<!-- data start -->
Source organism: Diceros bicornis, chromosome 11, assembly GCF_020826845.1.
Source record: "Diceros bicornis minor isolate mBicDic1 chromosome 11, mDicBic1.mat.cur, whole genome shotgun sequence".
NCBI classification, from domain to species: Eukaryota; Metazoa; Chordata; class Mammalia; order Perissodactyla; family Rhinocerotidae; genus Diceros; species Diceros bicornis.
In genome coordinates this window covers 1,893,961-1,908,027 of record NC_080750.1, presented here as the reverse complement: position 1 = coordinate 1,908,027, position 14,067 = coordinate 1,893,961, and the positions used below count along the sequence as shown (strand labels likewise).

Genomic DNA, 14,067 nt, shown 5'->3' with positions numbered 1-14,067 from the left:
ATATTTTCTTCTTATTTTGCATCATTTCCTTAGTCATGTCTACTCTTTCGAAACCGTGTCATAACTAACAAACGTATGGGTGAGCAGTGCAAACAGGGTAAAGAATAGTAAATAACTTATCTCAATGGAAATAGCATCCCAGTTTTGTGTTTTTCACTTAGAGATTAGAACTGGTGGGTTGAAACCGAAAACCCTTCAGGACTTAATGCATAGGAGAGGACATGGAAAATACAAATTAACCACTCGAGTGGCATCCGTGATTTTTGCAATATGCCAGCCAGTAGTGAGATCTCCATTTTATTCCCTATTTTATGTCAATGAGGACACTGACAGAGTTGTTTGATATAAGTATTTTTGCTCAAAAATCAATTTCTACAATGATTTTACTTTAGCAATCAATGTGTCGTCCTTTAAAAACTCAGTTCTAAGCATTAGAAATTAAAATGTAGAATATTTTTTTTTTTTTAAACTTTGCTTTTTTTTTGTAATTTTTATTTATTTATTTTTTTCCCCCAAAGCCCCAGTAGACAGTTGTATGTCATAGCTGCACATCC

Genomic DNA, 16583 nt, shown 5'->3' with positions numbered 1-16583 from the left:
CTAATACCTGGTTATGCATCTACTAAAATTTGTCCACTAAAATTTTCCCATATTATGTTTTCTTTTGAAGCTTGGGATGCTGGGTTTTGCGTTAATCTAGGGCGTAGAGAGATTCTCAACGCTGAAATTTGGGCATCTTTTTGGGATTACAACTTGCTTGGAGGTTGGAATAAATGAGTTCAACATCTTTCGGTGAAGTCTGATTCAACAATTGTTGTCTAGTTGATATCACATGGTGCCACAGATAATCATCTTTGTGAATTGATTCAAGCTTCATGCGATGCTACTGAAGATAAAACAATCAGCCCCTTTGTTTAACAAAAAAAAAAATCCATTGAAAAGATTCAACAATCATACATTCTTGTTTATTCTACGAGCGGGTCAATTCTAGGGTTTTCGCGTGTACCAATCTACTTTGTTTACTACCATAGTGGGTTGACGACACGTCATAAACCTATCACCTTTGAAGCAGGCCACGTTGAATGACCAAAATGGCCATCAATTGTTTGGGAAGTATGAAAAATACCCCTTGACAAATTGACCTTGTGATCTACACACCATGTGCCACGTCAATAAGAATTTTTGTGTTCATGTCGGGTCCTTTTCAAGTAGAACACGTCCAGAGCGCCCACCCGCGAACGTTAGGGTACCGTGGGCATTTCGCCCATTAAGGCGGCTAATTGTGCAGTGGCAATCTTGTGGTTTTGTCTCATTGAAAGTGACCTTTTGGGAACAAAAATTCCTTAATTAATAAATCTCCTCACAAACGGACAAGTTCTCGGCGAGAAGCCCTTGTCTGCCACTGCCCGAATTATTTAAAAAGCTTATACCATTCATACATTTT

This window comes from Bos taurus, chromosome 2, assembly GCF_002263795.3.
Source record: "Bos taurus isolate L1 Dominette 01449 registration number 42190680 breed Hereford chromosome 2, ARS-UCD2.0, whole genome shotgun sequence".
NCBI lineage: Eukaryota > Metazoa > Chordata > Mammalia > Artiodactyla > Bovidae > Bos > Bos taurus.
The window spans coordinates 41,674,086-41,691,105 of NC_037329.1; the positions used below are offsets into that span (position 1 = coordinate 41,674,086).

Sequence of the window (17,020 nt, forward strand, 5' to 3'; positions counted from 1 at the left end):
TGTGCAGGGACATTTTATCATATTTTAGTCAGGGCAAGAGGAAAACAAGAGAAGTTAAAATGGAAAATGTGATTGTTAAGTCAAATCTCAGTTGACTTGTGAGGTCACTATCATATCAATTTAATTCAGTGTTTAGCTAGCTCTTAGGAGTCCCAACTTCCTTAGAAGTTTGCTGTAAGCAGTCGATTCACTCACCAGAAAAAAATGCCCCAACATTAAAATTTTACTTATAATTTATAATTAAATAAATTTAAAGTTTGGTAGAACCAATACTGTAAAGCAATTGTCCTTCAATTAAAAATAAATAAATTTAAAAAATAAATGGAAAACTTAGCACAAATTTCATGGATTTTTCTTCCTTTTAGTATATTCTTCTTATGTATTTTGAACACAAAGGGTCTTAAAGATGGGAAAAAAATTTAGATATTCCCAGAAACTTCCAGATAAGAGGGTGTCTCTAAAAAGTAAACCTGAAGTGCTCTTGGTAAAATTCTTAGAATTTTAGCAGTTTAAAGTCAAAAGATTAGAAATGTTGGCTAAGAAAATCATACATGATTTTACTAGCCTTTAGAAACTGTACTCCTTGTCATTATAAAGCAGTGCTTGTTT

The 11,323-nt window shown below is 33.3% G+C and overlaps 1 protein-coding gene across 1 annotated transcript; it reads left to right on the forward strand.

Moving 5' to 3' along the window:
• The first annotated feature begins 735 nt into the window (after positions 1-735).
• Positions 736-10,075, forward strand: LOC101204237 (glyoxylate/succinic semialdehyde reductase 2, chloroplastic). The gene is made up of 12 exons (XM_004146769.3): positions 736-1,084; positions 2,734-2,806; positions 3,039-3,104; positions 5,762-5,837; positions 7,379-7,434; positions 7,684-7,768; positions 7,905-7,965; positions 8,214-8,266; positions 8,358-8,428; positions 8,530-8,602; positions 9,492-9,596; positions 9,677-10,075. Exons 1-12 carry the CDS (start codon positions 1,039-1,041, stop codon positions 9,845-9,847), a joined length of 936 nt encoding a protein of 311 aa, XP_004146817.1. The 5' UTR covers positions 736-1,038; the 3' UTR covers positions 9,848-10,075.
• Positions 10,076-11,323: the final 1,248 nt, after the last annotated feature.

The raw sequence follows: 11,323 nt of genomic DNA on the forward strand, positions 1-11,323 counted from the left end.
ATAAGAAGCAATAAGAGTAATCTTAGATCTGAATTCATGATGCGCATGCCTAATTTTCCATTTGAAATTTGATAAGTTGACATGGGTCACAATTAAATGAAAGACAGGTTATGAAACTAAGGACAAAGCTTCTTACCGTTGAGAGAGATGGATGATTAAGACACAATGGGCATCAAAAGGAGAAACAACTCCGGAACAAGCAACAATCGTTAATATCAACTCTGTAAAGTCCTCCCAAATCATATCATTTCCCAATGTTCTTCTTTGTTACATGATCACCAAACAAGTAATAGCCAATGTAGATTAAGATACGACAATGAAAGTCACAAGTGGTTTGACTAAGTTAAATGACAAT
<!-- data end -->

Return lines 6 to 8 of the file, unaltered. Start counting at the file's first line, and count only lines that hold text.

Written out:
ATATTTTCTTCTTATTTTGCATCATTTCCTTAGTCATGTCTACTCTTTCGAAACCGTGTCATAACTAACAAACGTATGGGTGAGCAGTGCAAACAGGGTAAAGAATAGTAAATAACTTATCTCAATGGAAATAGCATCCCAGTTTTGTGTTTTTCACTTAGAGATTAGAACTGGTGGGTTGAAACCGAAAACCCTTCAGGACTTAATGCATAGGAGAGGACATGGAAAATACAAATTAACCACTCGAGTGGCATCCGTGATTTTTGCAATATGCCAGCCAGTAGTGAGATCTCCATTTTATTCCCTATTTTATGTCAATGAGGACACTGACAGAGTTGTTTGATATAAGTATTTTTGCTCAAAAATCAATTTCTACAATGATTTTACTTTAGCAATCAATGTGTCGTCCTTTAAAAACTCAGTTCTAAGCATTAGAAATTAAAATGTAGAATATTTTTTTTTTTTTAAACTTTGCTTTTTTTTTGTAATTTTTATTTATTTATTTTTTTCCCCCAAAGCCCCAGTAGACAGTTGTATGTCATAGCTGCACATCC

Genomic DNA, 16583 nt, shown 5'->3' with positions numbered 1-16583 from the left:
CTAATACCTGGTTATGCATCTACTAAAATTTGTCCACTAAAATTTTCCCATATTATGTTTTCTTTTGAAGCTTGGGATGCTGGGTTTTGCGTTAATCTAGGGCGTAGAGAGATTCTCAACGCTGAAATTTGGGCATCTTTTTGGGATTACAACTTGCTTGGAGGTTGGAATAAATGAGTTCAACATCTTTCGGTGAAGTCTGATTCAACAATTGTTGTCTAGTTGATATCACATGGTGCCACAGATAATCATCTTTGTGAATTGATTCAAGCTTCATGCGATGCTACTGAAGATAAAACAATCAGCCCCTTTGTTTAACAAAAAAAAAAATCCATTGAAAAGATTCAACAATCATACATTCTTGTTTATTCTACGAGCGGGTCAATTCTAGGGTTTTCGCGTGTACCAATCTACTTTGTTTACTACCATAGTGGGTTGACGACACGTCATAAACCTATCACCTTTGAAGCAGGCCACGTTGAATGACCAAAATGGCCATCAATTGTTTGGGAAGTATGAAAAATACCCCTTGACAAATTGACCTTGTGATCTACACACCATGTGCCACGTCAATAAGAATTTTTGTGTTCATGTCGGGTCCTTTTCAAGTAGAACACGTCCAGAGCGCCCACCCGCGAACGTTAGGGTACCGTGGGCATTTCGCCCATTAAGGCGGCTAATTGTGCAGTGGCAATCTTGTGGTTTTGTCTCATTGAAAGTGACCTTTTGGGAACAAAAATTCCTTAATTAATAAATCTCCTCACAAACGGACAAGTTCTCGGCGAGAAGCCCTTGTCTGCCACTGCCCGAATTATTTAAAAAGCTTATACCATTCATACATTTT